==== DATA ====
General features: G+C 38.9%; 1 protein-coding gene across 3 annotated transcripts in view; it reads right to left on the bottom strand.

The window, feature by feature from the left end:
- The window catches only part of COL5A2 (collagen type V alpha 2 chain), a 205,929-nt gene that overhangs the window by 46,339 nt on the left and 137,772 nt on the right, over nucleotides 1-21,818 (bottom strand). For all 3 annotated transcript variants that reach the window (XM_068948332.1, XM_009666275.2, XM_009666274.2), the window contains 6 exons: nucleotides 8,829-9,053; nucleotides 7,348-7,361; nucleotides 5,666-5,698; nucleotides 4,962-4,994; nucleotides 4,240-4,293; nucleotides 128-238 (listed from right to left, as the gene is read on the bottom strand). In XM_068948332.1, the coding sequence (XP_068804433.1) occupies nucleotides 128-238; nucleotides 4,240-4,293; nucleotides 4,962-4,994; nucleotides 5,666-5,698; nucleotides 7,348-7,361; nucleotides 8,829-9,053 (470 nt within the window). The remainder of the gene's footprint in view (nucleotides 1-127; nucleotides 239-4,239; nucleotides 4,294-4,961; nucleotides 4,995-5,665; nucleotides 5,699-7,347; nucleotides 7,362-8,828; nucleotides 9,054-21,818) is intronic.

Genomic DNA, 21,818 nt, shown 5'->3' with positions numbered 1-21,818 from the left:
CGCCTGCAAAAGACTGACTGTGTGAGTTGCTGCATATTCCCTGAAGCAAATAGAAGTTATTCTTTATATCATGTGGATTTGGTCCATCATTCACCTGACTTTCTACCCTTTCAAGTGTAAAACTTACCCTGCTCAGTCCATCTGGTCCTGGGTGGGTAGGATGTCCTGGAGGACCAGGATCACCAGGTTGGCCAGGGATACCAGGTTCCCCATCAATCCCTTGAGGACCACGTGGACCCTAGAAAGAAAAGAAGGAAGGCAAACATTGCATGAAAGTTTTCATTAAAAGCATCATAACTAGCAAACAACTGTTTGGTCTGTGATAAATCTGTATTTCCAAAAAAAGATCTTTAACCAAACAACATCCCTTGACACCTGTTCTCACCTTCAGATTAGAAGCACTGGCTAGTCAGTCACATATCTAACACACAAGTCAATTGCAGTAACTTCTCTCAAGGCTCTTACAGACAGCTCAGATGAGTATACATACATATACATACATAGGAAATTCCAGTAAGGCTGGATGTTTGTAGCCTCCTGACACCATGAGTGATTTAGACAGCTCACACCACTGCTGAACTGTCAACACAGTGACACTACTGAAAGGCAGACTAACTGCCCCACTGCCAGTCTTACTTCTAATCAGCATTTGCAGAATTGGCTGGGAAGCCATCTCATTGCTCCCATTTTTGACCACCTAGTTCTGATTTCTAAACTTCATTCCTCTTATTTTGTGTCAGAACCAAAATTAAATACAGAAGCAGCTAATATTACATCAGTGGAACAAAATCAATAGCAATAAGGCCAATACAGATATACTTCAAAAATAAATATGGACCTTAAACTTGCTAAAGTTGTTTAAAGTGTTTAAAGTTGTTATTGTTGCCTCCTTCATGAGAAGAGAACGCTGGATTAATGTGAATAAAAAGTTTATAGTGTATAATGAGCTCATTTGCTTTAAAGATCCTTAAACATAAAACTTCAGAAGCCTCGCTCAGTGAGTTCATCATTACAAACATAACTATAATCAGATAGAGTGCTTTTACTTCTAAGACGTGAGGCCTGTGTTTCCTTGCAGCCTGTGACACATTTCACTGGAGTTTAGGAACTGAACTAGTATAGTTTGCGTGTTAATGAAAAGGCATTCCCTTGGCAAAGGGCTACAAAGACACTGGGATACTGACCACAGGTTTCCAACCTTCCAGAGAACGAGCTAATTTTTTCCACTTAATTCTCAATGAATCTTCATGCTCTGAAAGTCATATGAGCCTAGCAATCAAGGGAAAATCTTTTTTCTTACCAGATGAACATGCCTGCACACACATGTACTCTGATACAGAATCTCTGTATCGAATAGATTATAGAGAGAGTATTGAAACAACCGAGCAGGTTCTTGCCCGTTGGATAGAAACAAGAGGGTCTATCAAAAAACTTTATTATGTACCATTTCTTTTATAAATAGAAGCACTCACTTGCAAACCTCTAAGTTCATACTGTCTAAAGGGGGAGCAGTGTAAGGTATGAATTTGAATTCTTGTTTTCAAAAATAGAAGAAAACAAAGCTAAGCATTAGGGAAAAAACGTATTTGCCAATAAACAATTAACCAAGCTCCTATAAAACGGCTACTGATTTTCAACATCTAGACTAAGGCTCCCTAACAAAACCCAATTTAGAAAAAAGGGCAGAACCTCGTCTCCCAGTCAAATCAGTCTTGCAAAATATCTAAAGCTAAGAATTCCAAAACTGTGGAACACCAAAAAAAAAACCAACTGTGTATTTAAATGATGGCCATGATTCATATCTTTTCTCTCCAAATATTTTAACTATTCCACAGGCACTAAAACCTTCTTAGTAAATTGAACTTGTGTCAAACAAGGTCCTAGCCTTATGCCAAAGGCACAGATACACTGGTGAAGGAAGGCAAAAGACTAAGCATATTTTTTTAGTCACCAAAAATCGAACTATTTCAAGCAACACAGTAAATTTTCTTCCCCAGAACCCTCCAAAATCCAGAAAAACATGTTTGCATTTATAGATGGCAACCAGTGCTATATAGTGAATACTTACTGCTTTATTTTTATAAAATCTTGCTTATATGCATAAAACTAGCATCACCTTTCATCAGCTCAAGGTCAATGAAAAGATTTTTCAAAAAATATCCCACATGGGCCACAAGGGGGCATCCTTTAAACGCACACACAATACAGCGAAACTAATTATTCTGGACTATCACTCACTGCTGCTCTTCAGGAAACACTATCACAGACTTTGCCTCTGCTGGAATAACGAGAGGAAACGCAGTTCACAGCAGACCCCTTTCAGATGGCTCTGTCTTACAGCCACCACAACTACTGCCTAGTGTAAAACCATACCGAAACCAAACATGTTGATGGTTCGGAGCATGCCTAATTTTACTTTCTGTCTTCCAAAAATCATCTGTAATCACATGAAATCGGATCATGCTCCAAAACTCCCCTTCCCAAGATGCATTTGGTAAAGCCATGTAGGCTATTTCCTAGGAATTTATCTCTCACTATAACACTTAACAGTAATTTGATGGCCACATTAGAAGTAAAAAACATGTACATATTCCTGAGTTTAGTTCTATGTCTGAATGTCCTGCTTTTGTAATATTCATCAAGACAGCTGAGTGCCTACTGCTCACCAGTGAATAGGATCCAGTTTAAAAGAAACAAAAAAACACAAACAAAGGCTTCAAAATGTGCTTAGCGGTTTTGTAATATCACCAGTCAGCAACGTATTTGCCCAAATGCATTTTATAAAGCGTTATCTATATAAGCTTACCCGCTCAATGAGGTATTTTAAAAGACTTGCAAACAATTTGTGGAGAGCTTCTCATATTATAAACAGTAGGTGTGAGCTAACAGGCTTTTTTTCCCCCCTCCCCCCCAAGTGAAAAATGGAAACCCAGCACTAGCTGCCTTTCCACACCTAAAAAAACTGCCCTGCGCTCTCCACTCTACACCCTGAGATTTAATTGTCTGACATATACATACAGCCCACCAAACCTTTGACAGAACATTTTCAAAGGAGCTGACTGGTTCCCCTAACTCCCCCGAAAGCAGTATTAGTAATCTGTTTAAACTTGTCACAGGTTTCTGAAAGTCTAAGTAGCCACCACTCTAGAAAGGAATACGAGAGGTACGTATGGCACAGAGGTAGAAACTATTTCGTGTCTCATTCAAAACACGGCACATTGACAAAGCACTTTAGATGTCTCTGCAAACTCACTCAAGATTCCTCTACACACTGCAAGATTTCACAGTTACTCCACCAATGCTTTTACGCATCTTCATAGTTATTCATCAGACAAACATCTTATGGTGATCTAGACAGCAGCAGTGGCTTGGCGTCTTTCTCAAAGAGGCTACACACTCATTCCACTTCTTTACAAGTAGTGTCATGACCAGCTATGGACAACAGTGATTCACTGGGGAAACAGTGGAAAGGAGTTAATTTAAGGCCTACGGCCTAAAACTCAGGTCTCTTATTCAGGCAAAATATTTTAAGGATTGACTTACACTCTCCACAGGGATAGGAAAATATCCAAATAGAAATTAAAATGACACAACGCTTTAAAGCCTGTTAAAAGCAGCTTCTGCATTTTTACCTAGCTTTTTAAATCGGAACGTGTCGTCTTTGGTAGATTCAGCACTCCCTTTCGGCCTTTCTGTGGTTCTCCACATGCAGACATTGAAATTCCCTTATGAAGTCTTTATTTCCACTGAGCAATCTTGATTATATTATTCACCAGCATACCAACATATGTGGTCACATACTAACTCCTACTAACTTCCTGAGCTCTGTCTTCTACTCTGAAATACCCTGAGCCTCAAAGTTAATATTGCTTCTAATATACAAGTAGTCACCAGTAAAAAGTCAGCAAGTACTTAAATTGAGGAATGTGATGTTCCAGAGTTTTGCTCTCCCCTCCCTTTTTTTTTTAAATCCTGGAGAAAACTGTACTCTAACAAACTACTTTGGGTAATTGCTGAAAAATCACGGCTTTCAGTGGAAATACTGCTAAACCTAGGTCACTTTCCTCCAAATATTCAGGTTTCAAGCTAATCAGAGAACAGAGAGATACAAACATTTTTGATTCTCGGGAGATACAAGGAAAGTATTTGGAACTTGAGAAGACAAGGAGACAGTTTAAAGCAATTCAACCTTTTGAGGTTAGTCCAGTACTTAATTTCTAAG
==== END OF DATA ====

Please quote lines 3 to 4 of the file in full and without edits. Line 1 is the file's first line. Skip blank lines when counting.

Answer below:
- The window catches only part of COL5A2 (collagen type V alpha 2 chain), a 205,929-nt gene that overhangs the window by 46,339 nt on the left and 137,772 nt on the right, over nucleotides 1-21,818 (bottom strand). For all 3 annotated transcript variants that reach the window (XM_068948332.1, XM_009666275.2, XM_009666274.2), the window contains 6 exons: nucleotides 8,829-9,053; nucleotides 7,348-7,361; nucleotides 5,666-5,698; nucleotides 4,962-4,994; nucleotides 4,240-4,293; nucleotides 128-238 (listed from right to left, as the gene is read on the bottom strand). In XM_068948332.1, the coding sequence (XP_068804433.1) occupies nucleotides 128-238; nucleotides 4,240-4,293; nucleotides 4,962-4,994; nucleotides 5,666-5,698; nucleotides 7,348-7,361; nucleotides 8,829-9,053 (470 nt within the window). The remainder of the gene's footprint in view (nucleotides 1-127; nucleotides 239-4,239; nucleotides 4,294-4,961; nucleotides 4,995-5,665; nucleotides 5,699-7,347; nucleotides 7,362-8,828; nucleotides 9,054-21,818) is intronic.

Genomic DNA, 21,818 nt, shown 5'->3' with positions numbered 1-21,818 from the left: